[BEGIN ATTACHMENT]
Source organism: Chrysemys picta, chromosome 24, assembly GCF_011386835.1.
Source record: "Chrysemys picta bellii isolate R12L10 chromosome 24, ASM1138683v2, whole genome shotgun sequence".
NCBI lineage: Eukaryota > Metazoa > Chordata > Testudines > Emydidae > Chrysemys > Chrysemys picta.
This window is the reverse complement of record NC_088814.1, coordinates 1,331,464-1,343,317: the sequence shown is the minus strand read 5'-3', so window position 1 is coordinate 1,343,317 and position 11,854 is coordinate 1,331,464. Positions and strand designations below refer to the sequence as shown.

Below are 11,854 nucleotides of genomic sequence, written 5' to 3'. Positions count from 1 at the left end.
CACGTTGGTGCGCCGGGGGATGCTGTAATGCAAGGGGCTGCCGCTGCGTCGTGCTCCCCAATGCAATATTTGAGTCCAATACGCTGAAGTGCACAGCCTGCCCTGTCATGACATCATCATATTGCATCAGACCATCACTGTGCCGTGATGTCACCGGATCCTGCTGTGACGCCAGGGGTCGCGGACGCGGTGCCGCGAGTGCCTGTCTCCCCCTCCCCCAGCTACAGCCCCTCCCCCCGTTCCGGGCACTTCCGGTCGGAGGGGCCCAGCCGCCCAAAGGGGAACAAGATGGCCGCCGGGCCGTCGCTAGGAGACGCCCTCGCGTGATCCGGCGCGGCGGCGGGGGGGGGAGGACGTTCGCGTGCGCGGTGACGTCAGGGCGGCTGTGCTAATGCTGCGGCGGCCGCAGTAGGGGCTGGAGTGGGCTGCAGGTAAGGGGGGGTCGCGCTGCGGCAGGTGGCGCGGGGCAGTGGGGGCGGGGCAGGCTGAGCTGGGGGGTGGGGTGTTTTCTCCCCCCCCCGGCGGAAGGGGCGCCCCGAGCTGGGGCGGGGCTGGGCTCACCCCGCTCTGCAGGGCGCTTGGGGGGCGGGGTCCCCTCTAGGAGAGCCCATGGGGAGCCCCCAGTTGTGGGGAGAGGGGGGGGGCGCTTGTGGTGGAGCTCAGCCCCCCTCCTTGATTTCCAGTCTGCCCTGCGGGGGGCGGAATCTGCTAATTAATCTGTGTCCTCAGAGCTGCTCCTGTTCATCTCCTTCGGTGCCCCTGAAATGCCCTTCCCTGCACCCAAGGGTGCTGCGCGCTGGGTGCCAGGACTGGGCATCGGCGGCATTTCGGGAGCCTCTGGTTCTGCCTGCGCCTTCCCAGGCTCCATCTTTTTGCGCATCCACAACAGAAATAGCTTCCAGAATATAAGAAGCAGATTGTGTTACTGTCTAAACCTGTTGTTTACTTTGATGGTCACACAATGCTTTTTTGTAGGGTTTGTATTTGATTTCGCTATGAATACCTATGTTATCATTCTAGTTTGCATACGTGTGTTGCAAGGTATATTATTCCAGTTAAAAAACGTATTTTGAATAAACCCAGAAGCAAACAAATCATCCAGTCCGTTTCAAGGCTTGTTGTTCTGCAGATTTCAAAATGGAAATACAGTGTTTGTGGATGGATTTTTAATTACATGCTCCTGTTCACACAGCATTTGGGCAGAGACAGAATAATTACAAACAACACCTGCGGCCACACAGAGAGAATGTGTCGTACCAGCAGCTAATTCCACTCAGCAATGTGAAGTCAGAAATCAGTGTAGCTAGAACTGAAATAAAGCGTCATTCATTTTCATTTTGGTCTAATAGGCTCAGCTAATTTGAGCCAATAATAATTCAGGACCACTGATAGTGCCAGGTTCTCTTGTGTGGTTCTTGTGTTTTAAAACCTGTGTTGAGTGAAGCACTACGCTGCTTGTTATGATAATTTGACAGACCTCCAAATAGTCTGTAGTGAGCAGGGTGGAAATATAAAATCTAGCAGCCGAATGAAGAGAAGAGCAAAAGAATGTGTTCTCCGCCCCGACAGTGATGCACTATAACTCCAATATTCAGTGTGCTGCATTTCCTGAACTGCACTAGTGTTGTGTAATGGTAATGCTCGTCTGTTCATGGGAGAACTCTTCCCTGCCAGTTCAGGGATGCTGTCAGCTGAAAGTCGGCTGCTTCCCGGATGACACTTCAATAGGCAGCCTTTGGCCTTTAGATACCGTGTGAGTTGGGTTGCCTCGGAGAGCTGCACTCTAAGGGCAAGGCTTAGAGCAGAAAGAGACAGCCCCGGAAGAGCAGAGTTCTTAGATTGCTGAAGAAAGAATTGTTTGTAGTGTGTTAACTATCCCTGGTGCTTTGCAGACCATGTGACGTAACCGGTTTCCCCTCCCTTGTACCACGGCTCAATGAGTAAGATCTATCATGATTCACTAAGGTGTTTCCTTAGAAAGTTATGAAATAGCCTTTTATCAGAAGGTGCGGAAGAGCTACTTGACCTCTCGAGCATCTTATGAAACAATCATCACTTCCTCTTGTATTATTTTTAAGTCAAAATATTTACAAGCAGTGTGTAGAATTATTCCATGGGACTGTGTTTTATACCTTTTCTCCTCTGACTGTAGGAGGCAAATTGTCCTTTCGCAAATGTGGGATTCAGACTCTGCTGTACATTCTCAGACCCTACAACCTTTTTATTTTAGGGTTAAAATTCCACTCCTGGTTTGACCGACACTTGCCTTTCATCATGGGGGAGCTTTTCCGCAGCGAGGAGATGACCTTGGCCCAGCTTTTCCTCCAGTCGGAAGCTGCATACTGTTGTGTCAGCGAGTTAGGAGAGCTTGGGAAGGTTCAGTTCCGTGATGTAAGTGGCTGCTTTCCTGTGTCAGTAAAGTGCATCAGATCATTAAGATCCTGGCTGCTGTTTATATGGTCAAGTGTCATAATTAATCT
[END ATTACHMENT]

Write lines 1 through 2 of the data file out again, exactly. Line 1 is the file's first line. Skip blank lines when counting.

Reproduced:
Source organism: Chrysemys picta, chromosome 24, assembly GCF_011386835.1.
Source record: "Chrysemys picta bellii isolate R12L10 chromosome 24, ASM1138683v2, whole genome shotgun sequence".